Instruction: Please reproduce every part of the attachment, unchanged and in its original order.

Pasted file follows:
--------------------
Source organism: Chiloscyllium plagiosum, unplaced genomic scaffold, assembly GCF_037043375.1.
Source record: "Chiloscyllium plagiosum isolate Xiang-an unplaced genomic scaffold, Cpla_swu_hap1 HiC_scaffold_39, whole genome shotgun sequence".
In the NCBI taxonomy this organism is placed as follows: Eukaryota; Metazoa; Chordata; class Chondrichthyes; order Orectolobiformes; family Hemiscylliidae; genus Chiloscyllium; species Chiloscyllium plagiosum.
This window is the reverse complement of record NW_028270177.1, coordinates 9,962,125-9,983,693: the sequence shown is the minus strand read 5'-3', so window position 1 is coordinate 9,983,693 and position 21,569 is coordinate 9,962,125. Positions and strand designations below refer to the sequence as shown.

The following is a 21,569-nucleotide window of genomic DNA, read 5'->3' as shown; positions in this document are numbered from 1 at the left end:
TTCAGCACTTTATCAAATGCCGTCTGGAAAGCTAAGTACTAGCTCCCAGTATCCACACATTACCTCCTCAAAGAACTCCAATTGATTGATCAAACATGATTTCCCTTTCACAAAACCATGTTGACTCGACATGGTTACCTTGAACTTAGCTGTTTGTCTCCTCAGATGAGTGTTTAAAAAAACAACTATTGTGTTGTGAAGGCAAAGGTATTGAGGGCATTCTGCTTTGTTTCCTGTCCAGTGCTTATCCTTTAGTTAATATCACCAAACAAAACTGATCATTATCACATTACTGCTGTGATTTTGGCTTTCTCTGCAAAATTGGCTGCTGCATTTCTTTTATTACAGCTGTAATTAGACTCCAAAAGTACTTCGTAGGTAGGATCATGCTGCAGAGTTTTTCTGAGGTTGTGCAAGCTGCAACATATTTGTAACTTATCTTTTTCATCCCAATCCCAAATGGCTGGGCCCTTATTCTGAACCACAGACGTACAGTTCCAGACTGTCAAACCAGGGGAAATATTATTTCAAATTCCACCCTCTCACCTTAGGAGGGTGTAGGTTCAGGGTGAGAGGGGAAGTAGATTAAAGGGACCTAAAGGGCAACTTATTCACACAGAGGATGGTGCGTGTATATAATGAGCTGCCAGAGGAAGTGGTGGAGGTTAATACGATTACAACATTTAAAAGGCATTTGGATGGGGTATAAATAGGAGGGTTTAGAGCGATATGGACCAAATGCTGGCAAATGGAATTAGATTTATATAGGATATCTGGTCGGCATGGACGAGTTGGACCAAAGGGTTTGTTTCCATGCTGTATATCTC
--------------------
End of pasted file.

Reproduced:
Source organism: Chiloscyllium plagiosum, unplaced genomic scaffold, assembly GCF_037043375.1.
Source record: "Chiloscyllium plagiosum isolate Xiang-an unplaced genomic scaffold, Cpla_swu_hap1 HiC_scaffold_39, whole genome shotgun sequence".
In the NCBI taxonomy this organism is placed as follows: Eukaryota; Metazoa; Chordata; class Chondrichthyes; order Orectolobiformes; family Hemiscylliidae; genus Chiloscyllium; species Chiloscyllium plagiosum.
This window is the reverse complement of record NW_028270177.1, coordinates 9,962,125-9,983,693: the sequence shown is the minus strand read 5'-3', so window position 1 is coordinate 9,983,693 and position 21,569 is coordinate 9,962,125. Positions and strand designations below refer to the sequence as shown.

The following is a 21,569-nucleotide window of genomic DNA, read 5'->3' as shown; positions in this document are numbered from 1 at the left end:
TTCAGCACTTTATCAAATGCCGTCTGGAAAGCTAAGTACTAGCTCCCAGTATCCACACATTACCTCCTCAAAGAACTCCAATTGATTGATCAAACATGATTTCCCTTTCACAAAACCATGTTGACTCGACATGGTTACCTTGAACTTAGCTGTTTGTCTCCTCAGATGAGTGTTTAAAAAAACAACTATTGTGTTGTGAAGGCAAAGGTATTGAGGGCATTCTGCTTTGTTTCCTGTCCAGTGCTTATCCTTTAGTTAATATCACCAAACAAAACTGATCATTATCACATTACTGCTGTGATTTTGGCTTTCTCTGCAAAATTGGCTGCTGCATTTCTTTTATTACAGCTGTAATTAGACTCCAAAAGTACTTCGTAGGTAGGATCATGCTGCAGAGTTTTTCTGAGGTTGTGCAAGCTGCAACATATTTGTAACTTATCTTTTTCATCCCAATCCCAAATGGCTGGGCCCTTATTCTGAACCACAGACGTACAGTTCCAGACTGTCAAACCAGGGGAAATATTATTTCAAATTCCACCCTCTCACCTTAGGAGGGTGTAGGTTCAGGGTGAGAGGGGAAGTAGATTAAAGGGACCTAAAGGGCAACTTATTCACACAGAGGATGGTGCGTGTATATAATGAGCTGCCAGAGGAAGTGGTGGAGGTTAATACGATTACAACATTTAAAAGGCATTTGGATGGGGTATAAATAGGAGGGTTTAGAGCGATATGGACCAAATGCTGGCAAATGGAATTAGATTTATATAGGATATCTGGTCGGCATGGACGAGTTGGACCAAAGGGTTTGTTTCCATGCTGTATATCTC